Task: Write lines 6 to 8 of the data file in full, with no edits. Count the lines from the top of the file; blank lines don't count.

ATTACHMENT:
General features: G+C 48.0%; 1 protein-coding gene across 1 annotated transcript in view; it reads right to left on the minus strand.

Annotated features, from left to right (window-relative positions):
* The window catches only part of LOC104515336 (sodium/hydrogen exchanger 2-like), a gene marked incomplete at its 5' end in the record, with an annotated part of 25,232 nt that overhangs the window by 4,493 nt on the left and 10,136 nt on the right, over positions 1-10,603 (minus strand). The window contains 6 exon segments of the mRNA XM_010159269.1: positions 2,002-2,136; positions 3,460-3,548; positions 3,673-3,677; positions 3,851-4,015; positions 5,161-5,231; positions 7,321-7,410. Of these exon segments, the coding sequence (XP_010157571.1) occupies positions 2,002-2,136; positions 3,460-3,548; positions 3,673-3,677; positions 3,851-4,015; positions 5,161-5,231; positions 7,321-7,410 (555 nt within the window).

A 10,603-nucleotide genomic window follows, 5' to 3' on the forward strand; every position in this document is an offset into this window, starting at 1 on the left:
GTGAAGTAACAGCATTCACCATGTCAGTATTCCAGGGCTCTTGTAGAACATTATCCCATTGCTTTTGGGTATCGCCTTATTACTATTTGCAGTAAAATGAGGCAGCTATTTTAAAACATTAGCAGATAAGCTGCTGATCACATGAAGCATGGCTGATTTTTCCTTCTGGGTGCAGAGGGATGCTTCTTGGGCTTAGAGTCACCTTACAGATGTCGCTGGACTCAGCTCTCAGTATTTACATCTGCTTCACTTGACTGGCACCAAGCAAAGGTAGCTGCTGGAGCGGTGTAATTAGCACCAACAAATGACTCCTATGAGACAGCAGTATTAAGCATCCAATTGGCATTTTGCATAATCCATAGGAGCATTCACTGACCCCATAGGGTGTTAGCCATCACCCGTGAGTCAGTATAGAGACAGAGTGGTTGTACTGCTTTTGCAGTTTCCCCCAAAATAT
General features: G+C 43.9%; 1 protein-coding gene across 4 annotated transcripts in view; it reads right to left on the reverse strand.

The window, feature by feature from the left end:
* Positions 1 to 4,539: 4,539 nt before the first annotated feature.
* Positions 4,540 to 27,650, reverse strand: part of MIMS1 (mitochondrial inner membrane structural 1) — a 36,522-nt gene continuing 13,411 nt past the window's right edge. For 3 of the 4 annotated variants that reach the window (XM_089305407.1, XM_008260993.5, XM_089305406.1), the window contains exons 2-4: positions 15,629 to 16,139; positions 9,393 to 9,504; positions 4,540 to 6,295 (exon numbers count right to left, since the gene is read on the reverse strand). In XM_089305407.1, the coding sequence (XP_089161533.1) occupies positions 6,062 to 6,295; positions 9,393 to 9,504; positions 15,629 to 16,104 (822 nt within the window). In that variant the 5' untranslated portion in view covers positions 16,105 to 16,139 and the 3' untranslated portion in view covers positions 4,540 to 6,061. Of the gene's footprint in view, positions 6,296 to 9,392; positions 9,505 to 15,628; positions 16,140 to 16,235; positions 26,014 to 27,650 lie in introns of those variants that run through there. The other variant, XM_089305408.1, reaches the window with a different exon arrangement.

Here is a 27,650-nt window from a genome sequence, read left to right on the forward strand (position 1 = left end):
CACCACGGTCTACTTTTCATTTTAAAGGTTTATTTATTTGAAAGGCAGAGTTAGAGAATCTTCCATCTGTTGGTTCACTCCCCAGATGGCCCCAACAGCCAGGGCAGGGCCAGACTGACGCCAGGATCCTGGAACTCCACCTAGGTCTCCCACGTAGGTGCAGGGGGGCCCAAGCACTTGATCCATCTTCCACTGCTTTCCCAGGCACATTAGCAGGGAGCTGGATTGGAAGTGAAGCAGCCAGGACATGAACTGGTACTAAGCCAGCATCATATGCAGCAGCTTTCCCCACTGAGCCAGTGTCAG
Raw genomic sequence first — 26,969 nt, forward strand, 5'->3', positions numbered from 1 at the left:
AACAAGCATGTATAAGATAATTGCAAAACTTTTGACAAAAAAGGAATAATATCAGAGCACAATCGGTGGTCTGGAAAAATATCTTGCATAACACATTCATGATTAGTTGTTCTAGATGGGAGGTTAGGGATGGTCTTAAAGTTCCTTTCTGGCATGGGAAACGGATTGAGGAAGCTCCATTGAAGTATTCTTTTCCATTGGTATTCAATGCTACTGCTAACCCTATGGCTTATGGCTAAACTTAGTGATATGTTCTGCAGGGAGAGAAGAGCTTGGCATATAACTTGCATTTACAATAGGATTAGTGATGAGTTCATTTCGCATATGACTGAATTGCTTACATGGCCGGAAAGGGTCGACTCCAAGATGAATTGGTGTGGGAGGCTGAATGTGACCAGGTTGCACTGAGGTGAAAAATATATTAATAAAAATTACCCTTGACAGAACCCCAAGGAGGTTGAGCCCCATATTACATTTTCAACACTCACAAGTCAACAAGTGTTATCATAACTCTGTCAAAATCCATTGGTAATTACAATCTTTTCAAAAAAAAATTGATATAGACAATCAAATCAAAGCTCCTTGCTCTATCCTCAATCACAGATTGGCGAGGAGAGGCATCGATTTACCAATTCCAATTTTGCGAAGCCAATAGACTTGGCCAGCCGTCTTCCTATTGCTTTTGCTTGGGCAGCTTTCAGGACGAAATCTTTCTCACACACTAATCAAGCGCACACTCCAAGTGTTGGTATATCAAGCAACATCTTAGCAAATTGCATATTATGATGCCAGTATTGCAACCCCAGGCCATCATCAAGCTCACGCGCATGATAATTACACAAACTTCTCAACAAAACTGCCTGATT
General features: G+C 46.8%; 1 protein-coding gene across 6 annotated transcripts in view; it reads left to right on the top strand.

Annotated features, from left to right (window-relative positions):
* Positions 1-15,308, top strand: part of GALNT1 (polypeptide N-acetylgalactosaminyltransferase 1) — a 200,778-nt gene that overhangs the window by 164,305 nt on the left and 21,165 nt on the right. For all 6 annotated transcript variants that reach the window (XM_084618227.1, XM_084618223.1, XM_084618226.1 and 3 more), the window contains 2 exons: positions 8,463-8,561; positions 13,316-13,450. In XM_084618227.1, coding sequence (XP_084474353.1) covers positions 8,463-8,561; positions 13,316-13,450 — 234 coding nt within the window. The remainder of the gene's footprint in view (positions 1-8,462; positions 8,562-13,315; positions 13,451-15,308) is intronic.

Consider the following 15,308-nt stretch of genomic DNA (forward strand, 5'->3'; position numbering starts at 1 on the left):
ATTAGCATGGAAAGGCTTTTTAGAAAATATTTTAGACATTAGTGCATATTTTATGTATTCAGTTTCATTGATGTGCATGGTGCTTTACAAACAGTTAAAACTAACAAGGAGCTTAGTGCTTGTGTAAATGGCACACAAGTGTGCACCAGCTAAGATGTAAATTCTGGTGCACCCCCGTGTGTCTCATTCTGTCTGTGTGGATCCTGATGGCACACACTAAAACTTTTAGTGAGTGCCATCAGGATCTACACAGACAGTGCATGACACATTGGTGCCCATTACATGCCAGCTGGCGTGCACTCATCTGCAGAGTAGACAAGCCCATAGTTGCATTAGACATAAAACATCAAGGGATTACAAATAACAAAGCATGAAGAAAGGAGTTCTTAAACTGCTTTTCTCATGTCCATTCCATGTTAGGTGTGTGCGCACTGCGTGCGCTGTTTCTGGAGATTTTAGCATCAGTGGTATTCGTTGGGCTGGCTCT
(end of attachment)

General features: G+C 43.9%; 1 protein-coding gene across 4 annotated transcripts in view; it reads right to left on the reverse strand.

The window, feature by feature from the left end:
* Positions 1 to 4,539: 4,539 nt before the first annotated feature.